House of Representatives Finally Permits Members to Use Skype, ooVoo
The House of Representatives announced this week that its members will finally be able to use the same video teleconferencing technology that most of the world, including my fifth grader, has been using for some time now: Skype and ooVoo. The Hill reports that in a "Dear Colleague" letter on Tuesday, Rep. Dan Lungren (R-Calif.) announced the roll-out of these technologies and stated that "[d]uring a time when Congress must do more with less, utilizing low-cost, real-time communication tools is an effective way to inform and solicit feedback from your constituents."
In fairness to the House, it is not just now discovering things like Skype, and its members have reportedly been asking to use such technologies for more than a year. Until now, however, there were concerns that such communications could not be kept confidential. There was also a concern that the webcams used in video communications might somehow be turned on remotely by outsiders. These security concerns have now been resolved to to the point where the House has allowed lawmakers to use Skype and ooVoo on the House's Public Wi-Fi network.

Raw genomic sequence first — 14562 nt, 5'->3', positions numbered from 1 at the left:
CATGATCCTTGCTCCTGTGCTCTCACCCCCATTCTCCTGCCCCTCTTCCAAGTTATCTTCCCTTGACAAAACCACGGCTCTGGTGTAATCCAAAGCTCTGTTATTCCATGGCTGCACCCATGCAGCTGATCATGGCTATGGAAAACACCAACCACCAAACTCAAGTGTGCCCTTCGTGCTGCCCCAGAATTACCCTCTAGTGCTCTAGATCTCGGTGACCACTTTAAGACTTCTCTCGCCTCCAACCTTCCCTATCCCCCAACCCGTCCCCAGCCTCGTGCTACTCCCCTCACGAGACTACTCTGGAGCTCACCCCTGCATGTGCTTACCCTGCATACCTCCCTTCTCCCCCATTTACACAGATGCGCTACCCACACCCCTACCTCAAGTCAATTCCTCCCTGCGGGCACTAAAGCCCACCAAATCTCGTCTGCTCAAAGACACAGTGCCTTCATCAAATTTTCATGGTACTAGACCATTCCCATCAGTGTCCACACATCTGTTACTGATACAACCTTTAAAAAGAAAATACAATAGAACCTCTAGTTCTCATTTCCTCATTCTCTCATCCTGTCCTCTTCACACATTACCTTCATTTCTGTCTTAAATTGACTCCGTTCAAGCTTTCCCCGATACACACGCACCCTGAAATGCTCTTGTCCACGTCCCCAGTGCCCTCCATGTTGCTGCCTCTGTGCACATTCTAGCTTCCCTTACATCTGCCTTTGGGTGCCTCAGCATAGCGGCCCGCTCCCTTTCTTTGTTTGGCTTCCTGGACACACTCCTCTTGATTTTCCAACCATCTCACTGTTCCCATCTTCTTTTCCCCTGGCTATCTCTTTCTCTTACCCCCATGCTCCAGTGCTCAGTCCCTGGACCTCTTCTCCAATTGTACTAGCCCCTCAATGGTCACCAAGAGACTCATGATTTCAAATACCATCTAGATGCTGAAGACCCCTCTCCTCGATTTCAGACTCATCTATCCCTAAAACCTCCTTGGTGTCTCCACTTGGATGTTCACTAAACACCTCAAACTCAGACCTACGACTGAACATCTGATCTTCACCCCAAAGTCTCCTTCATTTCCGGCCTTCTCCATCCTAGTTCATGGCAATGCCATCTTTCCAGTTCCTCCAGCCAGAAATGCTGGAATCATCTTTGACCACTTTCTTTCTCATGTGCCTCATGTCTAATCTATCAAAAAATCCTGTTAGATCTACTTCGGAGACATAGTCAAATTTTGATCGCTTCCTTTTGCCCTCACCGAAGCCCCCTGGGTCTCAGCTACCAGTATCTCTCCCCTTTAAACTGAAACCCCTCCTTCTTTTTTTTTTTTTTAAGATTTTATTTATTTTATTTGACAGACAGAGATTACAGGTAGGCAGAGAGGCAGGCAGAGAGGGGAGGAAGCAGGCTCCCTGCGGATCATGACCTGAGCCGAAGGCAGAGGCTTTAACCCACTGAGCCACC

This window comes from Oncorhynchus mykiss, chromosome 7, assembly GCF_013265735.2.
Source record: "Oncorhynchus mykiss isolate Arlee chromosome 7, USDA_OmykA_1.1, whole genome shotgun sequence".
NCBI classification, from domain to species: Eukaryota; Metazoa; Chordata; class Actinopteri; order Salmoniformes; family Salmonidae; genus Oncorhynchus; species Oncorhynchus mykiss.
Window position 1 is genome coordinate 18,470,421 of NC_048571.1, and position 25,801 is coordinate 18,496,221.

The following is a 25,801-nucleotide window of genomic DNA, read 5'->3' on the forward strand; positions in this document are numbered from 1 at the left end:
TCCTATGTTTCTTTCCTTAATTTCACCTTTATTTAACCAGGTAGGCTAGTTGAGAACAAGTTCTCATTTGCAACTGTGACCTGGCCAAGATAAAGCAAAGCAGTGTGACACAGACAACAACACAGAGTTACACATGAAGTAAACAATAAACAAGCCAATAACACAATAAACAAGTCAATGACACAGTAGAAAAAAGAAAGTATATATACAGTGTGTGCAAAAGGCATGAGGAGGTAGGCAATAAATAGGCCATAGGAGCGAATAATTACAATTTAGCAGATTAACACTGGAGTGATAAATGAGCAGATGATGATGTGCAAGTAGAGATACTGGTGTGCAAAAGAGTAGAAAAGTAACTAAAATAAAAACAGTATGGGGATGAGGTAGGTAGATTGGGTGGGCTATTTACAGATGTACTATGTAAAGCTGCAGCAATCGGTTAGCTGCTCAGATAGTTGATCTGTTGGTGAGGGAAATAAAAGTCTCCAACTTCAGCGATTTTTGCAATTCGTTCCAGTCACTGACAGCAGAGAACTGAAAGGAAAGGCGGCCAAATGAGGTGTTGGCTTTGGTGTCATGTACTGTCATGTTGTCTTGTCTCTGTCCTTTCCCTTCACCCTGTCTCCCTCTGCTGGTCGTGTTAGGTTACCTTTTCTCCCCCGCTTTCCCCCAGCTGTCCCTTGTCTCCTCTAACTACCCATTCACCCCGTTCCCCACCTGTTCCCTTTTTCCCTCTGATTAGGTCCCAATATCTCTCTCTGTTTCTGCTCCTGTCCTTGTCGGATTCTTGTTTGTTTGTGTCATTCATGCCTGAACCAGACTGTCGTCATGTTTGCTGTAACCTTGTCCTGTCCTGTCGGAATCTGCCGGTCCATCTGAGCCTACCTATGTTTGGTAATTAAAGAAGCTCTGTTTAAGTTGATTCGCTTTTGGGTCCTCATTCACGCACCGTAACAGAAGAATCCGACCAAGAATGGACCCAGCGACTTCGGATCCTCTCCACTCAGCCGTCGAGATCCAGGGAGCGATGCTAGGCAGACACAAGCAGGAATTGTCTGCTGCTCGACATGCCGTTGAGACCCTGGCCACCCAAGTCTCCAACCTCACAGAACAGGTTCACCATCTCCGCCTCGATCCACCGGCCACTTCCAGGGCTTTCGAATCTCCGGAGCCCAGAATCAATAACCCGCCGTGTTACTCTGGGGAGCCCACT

Ars Techinca reports that on Skype's own blog, the company notes in a post entitled, "Skype is in 'Da House" that
Now, Members of Congress can reduce travel time and related costs while increasing and improving communications, transparency, and government accountability through the experience of Skype video calling. Skype enables lawmakers to hold meetings with their constituents who are unable to travel to the Congressional office, participate in virtual town hall meetings when the Member is not in her District, and build relationships and collaborate more effectively with other Members on important legislative efforts.
The Senate has not similarly embraced Skype thus far because it does not have a public Wi-Fi network. A Senate spokesperson said it does allow "desktop video-teleconferencing for offices both internally and externally through its own secure system, not through Skype." Senators like Orrin Hatch (R-Utah), however, say they manage to use Skype anyway ("in my music," he said) and encourage staff to do so, as well.
Posted by Bruce Carton on July 1, 2011 at 02:01 PM | Permalink
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